We also sell our products through our Microsoft retail stores and online marketplaces.

LICENSING OPTIONS

We license software to organizations under agreements that allow the customer to acquire multiple licenses of products and services. Our agreements for organizations to acquire multiple licenses of products and services are designed to provide them with a means of doing so without having to acquire separate licenses through retail channels. In delivering organizational licensing agreements to the market, we use different programs designed to provide flexibility for organizations of various sizes. While these programs may differ in various parts of the world, generally they include those discussed below.

Customer Licensing Programs

Open Licensing

Designed primarily for small-to-medium organizations, Open Programs allows customers to acquire perpetual or subscription licenses and, at the customer’s election, rights to future versions of software products over a specified time period (two or three years depending on the Open Programs used). The offering that conveys rights to future versions of certain software products over the contract period is called software assurance. Software assurance also provides support, tools, and training to help customers deploy and use software efficiently. Open Programs has several variations to fit customers’ diverse way of purchasing. Under the Open Program, customers can acquire licenses only or licenses with software assurance. They can also renew software assurance upon the expiration of existing volume licensing agreements. Office 365 is also available for purchase through the Open Program.

 

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Select Plus Licensing

Designed primarily for medium-to-large organizations, the Select Plus Program allows customers to acquire perpetual licenses and, at the customer’s election, software assurance over a specified time period (generally three years or less). Similar to Open Programs, the Select Plus Program allows customers to acquire licenses only, acquire licenses with software assurance, or renew software assurance upon the expiration of existing volume licensing agreements. A subset of online services are also available for purchase through the Select Plus Program, and subscriptions are generally structured with terms between one and three years.

Enterprise Agreement Licensing

Designed primarily for medium- and large-sized organizations that want to acquire licenses to Online Services and/or software products, along with software assurance, for all or substantial parts of their enterprise. Enterprises can elect to acquire perpetual licenses or, under the Enterprise Subscription Program, can acquire non-perpetual, subscription agreements for a specified time period (generally three years). Online Services are also available for purchase through the enterprise agreement and subscriptions are generally structured with three year terms.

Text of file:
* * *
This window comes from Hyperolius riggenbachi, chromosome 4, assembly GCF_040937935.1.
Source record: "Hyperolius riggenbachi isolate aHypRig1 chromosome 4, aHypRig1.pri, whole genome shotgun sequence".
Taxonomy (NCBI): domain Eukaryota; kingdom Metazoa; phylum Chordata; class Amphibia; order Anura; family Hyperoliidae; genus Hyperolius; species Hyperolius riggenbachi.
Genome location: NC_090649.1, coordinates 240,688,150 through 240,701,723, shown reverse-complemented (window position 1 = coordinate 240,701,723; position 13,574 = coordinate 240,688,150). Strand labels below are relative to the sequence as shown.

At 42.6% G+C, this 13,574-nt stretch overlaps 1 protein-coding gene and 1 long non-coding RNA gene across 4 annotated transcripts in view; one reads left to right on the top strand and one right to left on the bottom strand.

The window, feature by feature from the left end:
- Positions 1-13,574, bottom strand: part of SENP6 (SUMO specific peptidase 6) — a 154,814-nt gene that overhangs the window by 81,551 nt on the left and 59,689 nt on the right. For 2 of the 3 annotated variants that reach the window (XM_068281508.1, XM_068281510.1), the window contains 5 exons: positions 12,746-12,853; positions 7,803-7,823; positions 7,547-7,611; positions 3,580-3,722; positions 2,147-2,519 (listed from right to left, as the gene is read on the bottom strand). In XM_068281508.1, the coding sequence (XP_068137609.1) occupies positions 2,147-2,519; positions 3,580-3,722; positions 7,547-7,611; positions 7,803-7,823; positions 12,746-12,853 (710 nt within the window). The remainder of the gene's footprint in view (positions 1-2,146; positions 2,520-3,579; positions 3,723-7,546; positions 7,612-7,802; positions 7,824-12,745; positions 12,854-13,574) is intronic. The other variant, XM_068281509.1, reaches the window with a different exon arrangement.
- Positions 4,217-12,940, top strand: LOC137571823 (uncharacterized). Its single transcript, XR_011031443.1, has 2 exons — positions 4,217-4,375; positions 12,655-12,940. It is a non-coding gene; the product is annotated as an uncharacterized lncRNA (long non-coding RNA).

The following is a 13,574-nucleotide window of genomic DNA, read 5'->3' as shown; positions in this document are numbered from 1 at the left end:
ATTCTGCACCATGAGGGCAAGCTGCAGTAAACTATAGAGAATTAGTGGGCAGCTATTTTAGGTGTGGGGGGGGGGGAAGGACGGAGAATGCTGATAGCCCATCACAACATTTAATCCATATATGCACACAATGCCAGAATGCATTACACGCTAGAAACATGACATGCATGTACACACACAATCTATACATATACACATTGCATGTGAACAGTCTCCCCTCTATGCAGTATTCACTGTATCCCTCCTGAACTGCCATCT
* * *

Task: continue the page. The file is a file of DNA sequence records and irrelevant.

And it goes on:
Customer Licensing Programs — Online Services Only

Microsoft Online Subscription Agreement is designed to enable small and medium-sized businesses to easily purchase Microsoft Online Services (excluding Azure). The program allows customers to acquire monthly or annual subscriptions for cloud-based services.

Microsoft Azure Agreement is designed to enable small and medium-sized businesses to purchase Microsoft Azure Subscription plans on a “pay-as-you-go” basis.

Partner Programs

The Microsoft Services Provider License Agreement is a program targeted at service providers and Independent Software Vendors allowing these partners to provide software services and hosted applications to their end customers. Agreements are generally structured with a three-year term, and partners are billed monthly based upon consumption.

Microsoft Online Services Reseller Agreement is a program enabling partners to package Microsoft Online Services with the partners’ services.

Independent Software Vendor Royalty Program is a program that enables partners to use Microsoft software in their own software programs.

CUSTOMERS

Our customers include individual consumers, small- and medium-sized organizations, enterprises, governmental institutions, educational institutions, Internet service providers, application developers, and OEMs. Consumers and small and medium-sized organizations obtain our products primarily through distributors, resellers, and OEMs. No sales to an individual customer accounted for more than 10% of fiscal year 2014, 2013, or 2012 revenue. Our practice is to ship our products promptly upon receipt of purchase orders from customers; consequently, backlog is not significant.

 

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EXECUTIVE OFFICERS OF THE REGISTRANT

Our executive officers as of July 25, 2014 were as follows:

 

Name    Age      Position with the Company

Satya Nadella